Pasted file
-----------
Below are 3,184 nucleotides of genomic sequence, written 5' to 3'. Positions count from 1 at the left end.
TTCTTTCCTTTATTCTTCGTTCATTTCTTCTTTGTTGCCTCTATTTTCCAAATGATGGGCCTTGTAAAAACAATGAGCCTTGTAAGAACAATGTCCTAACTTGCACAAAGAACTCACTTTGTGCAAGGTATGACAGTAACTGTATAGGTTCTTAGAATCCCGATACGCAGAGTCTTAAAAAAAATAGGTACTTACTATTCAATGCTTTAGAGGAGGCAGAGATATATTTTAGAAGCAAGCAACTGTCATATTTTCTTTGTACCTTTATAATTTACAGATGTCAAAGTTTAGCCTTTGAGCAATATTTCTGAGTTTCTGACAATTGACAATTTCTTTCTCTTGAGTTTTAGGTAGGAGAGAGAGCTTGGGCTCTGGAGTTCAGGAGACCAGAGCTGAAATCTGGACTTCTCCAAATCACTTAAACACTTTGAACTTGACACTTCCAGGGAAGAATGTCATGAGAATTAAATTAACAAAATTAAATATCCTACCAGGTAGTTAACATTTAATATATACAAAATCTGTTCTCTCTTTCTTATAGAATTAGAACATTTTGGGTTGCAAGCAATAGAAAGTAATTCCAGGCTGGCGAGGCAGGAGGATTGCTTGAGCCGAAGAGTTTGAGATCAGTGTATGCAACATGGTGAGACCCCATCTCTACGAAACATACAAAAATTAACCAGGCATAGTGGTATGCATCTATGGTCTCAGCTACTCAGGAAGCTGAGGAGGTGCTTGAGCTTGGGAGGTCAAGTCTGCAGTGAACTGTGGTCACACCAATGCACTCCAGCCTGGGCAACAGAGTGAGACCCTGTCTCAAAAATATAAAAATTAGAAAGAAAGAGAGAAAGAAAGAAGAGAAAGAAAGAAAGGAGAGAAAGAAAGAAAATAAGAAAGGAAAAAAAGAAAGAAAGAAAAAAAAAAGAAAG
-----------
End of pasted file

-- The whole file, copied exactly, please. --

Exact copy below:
Below are 3,184 nucleotides of genomic sequence, written 5' to 3'. Positions count from 1 at the left end.
TTCTTTCCTTTATTCTTCGTTCATTTCTTCTTTGTTGCCTCTATTTTCCAAATGATGGGCCTTGTAAAAACAATGAGCCTTGTAAGAACAATGTCCTAACTTGCACAAAGAACTCACTTTGTGCAAGGTATGACAGTAACTGTATAGGTTCTTAGAATCCCGATACGCAGAGTCTTAAAAAAAATAGGTACTTACTATTCAATGCTTTAGAGGAGGCAGAGATATATTTTAGAAGCAAGCAACTGTCATATTTTCTTTGTACCTTTATAATTTACAGATGTCAAAGTTTAGCCTTTGAGCAATATTTCTGAGTTTCTGACAATTGACAATTTCTTTCTCTTGAGTTTTAGGTAGGAGAGAGAGCTTGGGCTCTGGAGTTCAGGAGACCAGAGCTGAAATCTGGACTTCTCCAAATCACTTAAACACTTTGAACTTGACACTTCCAGGGAAGAATGTCATGAGAATTAAATTAACAAAATTAAATATCCTACCAGGTAGTTAACATTTAATATATACAAAATCTGTTCTCTCTTTCTTATAGAATTAGAACATTTTGGGTTGCAAGCAATAGAAAGTAATTCCAGGCTGGCGAGGCAGGAGGATTGCTTGAGCCGAAGAGTTTGAGATCAGTGTATGCAACATGGTGAGACCCCATCTCTACGAAACATACAAAAATTAACCAGGCATAGTGGTATGCATCTATGGTCTCAGCTACTCAGGAAGCTGAGGAGGTGCTTGAGCTTGGGAGGTCAAGTCTGCAGTGAACTGTGGTCACACCAATGCACTCCAGCCTGGGCAACAGAGTGAGACCCTGTCTCAAAAATATAAAAATTAGAAAGAAAGAGAGAAAGAAAGAAGAGAAAGAAAGAAAGGAGAGAAAGAAAGAAAATAAGAAAGGAAAAAAAGAAAGAAAGAAAAAAAAAAGAAAG